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Top 25 hedge fund managers earned $13bn in 2015 more than some nations

Top earners, Kenneth Griffin and James Simons, made $1.7bn each despite hedge fund killing field on Wall Street where many companies lost billions or closed

The worlds top 25 hedge fund managers earned $13bn last year more than the entire economies of Namibia, the Bahamas or Nicaragua.

Kenneth Griffin, founder and chief executive of Citadel, and James Simons, founder and chairman of Renaissance Technologies, shared the top spot, taking home $1.7bn each equivalent to the annual salaries of 112,000 people taking home the US federal minimum wage of $15,080.

The earnings of the best-performing hedge fund managers, published by Institutional Investors Alpha magazine on Tuesday, dwarfs the pay of top Wall Street executives who have been under fire for their multimillion-dollar pay deals. The best paid banker last year was JPMorgan Chase CEO Jamie Dimon, who collected $27m.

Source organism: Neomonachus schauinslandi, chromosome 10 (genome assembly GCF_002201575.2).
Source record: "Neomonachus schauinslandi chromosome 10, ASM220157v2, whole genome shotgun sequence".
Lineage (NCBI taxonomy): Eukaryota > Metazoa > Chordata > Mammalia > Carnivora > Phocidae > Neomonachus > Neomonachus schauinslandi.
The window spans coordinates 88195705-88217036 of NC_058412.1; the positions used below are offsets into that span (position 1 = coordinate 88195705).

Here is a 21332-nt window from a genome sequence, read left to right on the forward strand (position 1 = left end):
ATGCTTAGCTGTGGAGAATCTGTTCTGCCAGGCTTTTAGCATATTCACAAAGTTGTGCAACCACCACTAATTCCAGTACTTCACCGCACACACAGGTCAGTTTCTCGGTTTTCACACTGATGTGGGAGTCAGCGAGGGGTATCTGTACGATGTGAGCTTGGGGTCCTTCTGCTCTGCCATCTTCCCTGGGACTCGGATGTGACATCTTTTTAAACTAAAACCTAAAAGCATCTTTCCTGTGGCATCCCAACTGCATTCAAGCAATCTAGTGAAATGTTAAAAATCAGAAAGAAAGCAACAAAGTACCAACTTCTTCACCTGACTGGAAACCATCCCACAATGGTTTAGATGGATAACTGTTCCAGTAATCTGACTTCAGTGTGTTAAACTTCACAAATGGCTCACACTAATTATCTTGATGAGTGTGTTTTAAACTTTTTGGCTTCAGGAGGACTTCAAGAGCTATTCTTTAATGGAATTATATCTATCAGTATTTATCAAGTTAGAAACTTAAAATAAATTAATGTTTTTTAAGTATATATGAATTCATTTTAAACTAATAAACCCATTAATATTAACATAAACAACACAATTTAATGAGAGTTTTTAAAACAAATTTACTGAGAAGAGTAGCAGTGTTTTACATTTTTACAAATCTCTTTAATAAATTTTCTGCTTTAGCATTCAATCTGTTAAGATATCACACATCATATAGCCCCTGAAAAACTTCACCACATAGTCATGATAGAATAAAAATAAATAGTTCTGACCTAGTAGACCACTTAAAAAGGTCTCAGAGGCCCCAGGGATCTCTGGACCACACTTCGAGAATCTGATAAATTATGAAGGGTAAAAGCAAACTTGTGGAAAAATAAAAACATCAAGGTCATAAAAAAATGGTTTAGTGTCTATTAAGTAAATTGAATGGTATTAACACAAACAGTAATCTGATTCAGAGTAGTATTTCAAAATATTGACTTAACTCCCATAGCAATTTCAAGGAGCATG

The huge pay at the top comes despite a tumultuous year on Wall Street that has led many well-known hedge funds to lose billions of dollars and others to close down. Daniel Loeb, CEO of Third Point, a hedge fund that manages $17.5bn, has described market conditions as a hedge fund killing field.

Despite the challenges, Simons and Griffin managed to increase their earnings by $500m and $400m, respectively, compared with last year.

Both men have poured a lot of money into the presidential race, but both backed Republicans who dropped out. Griffin, who is the richest man in Illinois with a $7.5bn fortune according to Forbes, has donated more than $3m into the failed campaigns of Marco Rubio, Jeb Bush and Scott Walker.

Griffin, 47, who started from his dorm at Harvard University, was the biggest single donor to Rahm Emanuels successful campaign for a second term as mayor of Chicago.